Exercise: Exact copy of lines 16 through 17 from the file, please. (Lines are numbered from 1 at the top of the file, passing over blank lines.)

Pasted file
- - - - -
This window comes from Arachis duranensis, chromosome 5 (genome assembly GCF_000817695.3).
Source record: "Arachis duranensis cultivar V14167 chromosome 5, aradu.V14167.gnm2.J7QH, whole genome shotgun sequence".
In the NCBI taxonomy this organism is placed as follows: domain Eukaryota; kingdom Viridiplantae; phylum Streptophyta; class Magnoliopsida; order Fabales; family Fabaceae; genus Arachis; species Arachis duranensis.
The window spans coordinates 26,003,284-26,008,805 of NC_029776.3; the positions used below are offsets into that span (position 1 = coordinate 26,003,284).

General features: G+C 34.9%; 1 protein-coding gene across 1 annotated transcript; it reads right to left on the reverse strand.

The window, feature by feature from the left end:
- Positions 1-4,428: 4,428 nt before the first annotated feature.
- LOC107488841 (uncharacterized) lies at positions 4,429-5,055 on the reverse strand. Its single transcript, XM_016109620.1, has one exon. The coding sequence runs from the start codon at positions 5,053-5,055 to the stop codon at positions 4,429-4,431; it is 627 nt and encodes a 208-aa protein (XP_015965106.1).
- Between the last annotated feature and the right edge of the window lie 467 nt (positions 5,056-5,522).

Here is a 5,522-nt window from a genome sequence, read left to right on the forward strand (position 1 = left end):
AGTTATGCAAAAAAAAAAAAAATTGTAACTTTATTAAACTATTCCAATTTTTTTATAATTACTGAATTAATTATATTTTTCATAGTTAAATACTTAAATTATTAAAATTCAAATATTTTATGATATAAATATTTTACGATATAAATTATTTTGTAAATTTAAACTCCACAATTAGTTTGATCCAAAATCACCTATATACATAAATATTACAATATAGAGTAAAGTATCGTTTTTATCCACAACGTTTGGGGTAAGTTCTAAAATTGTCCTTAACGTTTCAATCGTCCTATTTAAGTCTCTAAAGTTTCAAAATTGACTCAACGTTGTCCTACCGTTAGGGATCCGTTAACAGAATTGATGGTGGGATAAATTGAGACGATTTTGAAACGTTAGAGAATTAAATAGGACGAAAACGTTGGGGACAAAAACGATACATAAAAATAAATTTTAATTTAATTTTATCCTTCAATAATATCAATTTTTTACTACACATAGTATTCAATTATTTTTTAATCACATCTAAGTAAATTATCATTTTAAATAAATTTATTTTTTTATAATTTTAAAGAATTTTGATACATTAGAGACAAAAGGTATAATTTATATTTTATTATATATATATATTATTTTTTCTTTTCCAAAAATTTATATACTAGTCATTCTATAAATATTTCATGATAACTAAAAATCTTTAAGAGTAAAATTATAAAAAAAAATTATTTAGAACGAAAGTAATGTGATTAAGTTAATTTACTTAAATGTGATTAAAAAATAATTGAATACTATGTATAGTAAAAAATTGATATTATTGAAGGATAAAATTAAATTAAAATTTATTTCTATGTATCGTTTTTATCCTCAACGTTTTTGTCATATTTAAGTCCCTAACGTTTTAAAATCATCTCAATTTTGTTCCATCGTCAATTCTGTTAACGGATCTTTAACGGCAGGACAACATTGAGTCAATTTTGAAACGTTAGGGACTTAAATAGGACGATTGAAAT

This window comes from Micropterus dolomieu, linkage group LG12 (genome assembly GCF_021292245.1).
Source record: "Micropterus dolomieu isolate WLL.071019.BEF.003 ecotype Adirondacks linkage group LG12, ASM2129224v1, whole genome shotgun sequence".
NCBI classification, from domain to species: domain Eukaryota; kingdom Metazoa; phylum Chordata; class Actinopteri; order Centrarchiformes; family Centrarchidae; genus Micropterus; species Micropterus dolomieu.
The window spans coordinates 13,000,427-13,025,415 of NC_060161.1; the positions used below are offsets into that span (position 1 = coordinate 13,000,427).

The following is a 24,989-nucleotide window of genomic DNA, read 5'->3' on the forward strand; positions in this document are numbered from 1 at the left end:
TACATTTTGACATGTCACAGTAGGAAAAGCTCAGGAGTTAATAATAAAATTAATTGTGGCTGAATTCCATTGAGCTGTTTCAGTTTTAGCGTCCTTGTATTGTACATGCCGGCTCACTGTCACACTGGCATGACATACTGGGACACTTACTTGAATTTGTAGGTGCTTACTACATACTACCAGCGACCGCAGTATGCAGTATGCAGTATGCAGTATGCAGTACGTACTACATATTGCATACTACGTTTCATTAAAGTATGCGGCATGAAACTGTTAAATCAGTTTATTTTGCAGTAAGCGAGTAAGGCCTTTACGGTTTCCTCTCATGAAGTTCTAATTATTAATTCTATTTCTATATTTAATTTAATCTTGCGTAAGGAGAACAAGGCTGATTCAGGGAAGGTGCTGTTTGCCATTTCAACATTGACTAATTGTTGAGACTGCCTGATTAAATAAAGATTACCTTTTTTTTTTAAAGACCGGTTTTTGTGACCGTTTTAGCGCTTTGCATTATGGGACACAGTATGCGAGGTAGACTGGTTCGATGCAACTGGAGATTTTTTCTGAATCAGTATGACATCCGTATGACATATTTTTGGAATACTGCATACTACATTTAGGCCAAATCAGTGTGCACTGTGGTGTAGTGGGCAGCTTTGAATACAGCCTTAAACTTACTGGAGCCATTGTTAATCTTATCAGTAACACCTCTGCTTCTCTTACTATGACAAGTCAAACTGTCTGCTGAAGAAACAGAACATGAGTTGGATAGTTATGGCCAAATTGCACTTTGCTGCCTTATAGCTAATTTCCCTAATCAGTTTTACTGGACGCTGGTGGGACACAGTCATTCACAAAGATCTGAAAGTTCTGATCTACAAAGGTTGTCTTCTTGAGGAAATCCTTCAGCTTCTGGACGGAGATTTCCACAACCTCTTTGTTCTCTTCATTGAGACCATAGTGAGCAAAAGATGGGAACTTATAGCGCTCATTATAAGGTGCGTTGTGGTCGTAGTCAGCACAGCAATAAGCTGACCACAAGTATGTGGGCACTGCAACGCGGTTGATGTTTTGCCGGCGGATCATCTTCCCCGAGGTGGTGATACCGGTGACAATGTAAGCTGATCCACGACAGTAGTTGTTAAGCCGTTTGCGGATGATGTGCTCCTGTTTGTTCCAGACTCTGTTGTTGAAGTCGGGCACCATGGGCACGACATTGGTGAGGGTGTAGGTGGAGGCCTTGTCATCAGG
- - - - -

The following is a 24,989-nucleotide window of genomic DNA, read 5'->3' on the forward strand; positions in this document are numbered from 1 at the left end:
TACATTTTGACATGTCACAGTAGGAAAAGCTCAGGAGTTAATAATAAAATTAATTGTGGCTGAATTCCATTGAGCTGTTTCAGTTTTAGCGTCCTTGTATTGTACATGCCGGCTCACTGTCACACTGGCATGACATACTGGGACACTTACTTGAATTTGTAGGTGCTTACTACATACTACCAGCGACCGCAGTATGCAGTATGCAGTATGCAGTATGCAGTACGTACTACATATTGCATACTACGTTTCATTAAAGTATGCGGCATGAAACTGTTAAATCAGTTTATTTTGCAGTAAGCGAGTAAGGCCTTTACGGTTTCCTCTCATGAAGTTCTAATTATTAATTCTATTTCTATATTTAATTTAATCTTGCGTAAGGAGAACAAGGCTGATTCAGGGAAGGTGCTGTTTGCCATTTCAACATTGACTAATTGTTGAGACTGCCTGATTAAATAAAGATTACCTTTTTTTTTTAAAGACCGGTTTTTGTGACCGTTTTAGCGCTTTGCATTATGGGACACAGTATGCGAGGTAGACTGGTTCGATGCAACTGGAGATTTTTTCTGAATCAGTATGACATCCGTATGACATATTTTTGGAATACTGCATACTACATTTAGGCCAAATCAGTGTGCACTGTGGTGTAGTGGGCAGCTTTGAATACAGCCTTAAACTTACTGGAGCCATTGTTAATCTTATCAGTAACACCTCTGCTTCTCTTACTATGACAAGTCAAACTGTCTGCTGAAGAAACAGAACATGAGTTGGATAGTTATGGCCAAATTGCACTTTGCTGCCTTATAGCTAATTTCCCTAATCAGTTTTACTGGACGCTGGTGGGACACAGTCATTCACAAAGATCTGAAAGTTCTGATCTACAAAGGTTGTCTTCTTGAGGAAATCCTTCAGCTTCTGGACGGAGATTTCCACAACCTCTTTGTTCTCTTCATTGAGACCATAGTGAGCAAAAGATGGGAACTTATAGCGCTCATTATAAGGTGCGTTGTGGTCGTAGTCAGCACAGCAATAAGCTGACCACAAGTATGTGGGCACTGCAACGCGGTTGATGTTTTGCCGGCGGATCATCTTCCCCGAGGTGGTGATACCGGTGACAATGTAAGCTGATCCACGACAGTAGTTGTTAAGCCGTTTGCGGATGATGTGCTCCTGTTTGTTCCAGACTCTGTTGTTGAAGTCGGGCACCATGGGCACGACATTGGTGAGGGTGTAGGTGGAGGCCTTGTCATCAGG